Halloween could 'threaten faith'

Halloween could 'threaten faith'
Ikatan Guru Muslim Malaysia deputy president Mohd Azizee Hassan said that the Halloween celebration clashes with Malaysian culture and traditions.

After Oktoberfest and a pet-a-dog event, several Muslim groups are now training their attention to the coming Halloween festival.

They have warned that the annual event is part of Western culture and could wrongly influence local Muslim youth.

Halloween is celebrated on Oct 31 and is dedicated to remembering the dead, including saints (hallows), martyrs and all the faithful departed believers.

According to a Malay language Sinar Harian Online report, banners promoting the event at a Seremban international school have triggered unease among the Muslim residents in the Negeri Sembilan township.

Ikatan Guru Muslim Malaysia (IGMM) deputy president Mohd Azizee Hassan said that the Halloween celebration is inappropriate as it clashes with Malaysian culture and traditions, Malay Mail reported, quoting Sinar Harian.

"I do not support such events because it could dilute the identities of the Muslim students in the said school," he was quoted as saying in the Malay daily's report yesterday.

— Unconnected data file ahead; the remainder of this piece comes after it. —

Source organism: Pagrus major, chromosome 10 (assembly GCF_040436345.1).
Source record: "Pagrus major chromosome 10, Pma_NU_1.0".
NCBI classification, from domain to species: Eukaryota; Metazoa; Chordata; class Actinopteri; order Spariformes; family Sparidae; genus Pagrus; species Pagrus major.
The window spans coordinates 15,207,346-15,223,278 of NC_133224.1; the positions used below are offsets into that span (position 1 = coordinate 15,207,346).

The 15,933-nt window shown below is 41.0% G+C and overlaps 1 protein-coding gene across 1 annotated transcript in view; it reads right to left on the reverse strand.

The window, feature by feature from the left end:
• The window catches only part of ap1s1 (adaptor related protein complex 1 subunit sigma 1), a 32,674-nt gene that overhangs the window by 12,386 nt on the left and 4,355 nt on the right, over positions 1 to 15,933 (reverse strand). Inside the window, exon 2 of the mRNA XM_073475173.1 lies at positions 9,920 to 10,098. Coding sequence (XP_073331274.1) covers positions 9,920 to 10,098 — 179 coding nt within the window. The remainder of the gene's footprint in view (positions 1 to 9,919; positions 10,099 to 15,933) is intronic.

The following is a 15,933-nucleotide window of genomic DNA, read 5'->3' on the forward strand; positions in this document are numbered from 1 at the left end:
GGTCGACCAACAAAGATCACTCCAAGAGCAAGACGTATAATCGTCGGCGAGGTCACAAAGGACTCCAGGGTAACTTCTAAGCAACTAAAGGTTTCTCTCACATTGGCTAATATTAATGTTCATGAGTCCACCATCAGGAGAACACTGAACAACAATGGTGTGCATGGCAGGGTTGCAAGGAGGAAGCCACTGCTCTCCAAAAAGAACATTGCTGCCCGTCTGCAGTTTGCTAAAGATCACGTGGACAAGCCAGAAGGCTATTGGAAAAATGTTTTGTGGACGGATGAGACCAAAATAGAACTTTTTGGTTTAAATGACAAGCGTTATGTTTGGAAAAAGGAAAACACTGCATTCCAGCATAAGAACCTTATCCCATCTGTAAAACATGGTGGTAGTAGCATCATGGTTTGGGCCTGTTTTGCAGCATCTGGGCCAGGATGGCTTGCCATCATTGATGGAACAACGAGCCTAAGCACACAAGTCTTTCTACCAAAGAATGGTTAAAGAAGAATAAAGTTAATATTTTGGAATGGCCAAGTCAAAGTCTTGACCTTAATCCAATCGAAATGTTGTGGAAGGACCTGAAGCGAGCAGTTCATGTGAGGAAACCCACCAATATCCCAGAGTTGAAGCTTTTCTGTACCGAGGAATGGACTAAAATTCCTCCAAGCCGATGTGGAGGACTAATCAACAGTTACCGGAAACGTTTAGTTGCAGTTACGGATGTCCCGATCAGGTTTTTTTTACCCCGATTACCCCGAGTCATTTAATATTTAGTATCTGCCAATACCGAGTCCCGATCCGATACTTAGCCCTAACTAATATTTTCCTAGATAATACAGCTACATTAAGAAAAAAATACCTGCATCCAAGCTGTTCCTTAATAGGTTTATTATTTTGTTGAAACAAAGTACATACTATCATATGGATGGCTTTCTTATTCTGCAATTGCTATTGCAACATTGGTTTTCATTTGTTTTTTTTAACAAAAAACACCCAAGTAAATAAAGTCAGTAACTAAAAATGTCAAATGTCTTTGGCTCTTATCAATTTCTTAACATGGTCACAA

"Although the programme organisers have said that there are no religious elements in the event, it still shouldn't be so heavily promoted as though we endorse such a festival.

"I worry that if the programme proceeds, it could destroy and threaten the faith of our Muslim students in the school." He has urged the state education department to look into the matter.

Muslim group Ikatan Muslimin Malaysia (Isma) has also taken issue with Halloween. It urged the authorities, including the Islamic religious council, to monitor the event.

Sinar Harian Online cited Isma central committee member Mohd Hazizi Ab Rahman as saying that the Halloween event should be canned as it is not Islamic.

Malay rights groups like Isma and Perkasa have previously hit out at a number of events which they said are not in tune with the Malaysian culture.

One such event is the Oktoberfest beer festival, which was held at a shopping mall carpark in Selangor.

Although the event was promoted to non-Muslims, the conservative Muslim groups urged their supporters to rally against the event and venues that serve alcohol as part of the festival.

Last Sunday, a young Malaysian Muslim invited flak when he organised the "I Want to Touch a Dog" event at the Central Park in Bandar Utama, Selangor.


This article was first published on Oct 26, 2014.
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